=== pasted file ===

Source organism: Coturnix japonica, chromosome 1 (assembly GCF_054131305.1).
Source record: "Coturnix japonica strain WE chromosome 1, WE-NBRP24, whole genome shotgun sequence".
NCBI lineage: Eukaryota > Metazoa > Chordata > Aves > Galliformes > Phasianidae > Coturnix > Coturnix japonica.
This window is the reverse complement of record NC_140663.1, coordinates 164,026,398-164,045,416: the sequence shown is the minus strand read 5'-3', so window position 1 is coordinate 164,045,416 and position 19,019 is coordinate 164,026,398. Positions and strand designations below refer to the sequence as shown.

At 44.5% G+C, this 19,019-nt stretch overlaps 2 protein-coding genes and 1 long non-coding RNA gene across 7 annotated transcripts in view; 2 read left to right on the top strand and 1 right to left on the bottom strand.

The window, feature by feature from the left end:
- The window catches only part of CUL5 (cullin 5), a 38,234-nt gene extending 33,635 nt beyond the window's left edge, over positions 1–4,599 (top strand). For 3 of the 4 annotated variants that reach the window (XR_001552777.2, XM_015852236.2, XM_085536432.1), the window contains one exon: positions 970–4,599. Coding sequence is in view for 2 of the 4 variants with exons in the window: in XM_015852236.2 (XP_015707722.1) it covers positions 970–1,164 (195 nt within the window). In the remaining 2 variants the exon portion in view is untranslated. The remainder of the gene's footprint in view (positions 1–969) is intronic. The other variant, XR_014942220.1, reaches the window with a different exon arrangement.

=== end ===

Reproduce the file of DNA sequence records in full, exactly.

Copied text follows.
Source organism: Coturnix japonica, chromosome 1 (assembly GCF_054131305.1).
Source record: "Coturnix japonica strain WE chromosome 1, WE-NBRP24, whole genome shotgun sequence".
NCBI lineage: Eukaryota > Metazoa > Chordata > Aves > Galliformes > Phasianidae > Coturnix > Coturnix japonica.
This window is the reverse complement of record NC_140663.1, coordinates 164,026,398-164,045,416: the sequence shown is the minus strand read 5'-3', so window position 1 is coordinate 164,045,416 and position 19,019 is coordinate 164,026,398. Positions and strand designations below refer to the sequence as shown.

At 44.5% G+C, this 19,019-nt stretch overlaps 2 protein-coding genes and 1 long non-coding RNA gene across 7 annotated transcripts in view; 2 read left to right on the top strand and 1 right to left on the bottom strand.

The window, feature by feature from the left end:
- The window catches only part of CUL5 (cullin 5), a 38,234-nt gene extending 33,635 nt beyond the window's left edge, over positions 1–4,599 (top strand). For 3 of the 4 annotated variants that reach the window (XR_001552777.2, XM_015852236.2, XM_085536432.1), the window contains one exon: positions 970–4,599. Coding sequence is in view for 2 of the 4 variants with exons in the window: in XM_015852236.2 (XP_015707722.1) it covers positions 970–1,164 (195 nt within the window). In the remaining 2 variants the exon portion in view is untranslated. The remainder of the gene's footprint in view (positions 1–969) is intronic. The other variant, XR_014942220.1, reaches the window with a different exon arrangement.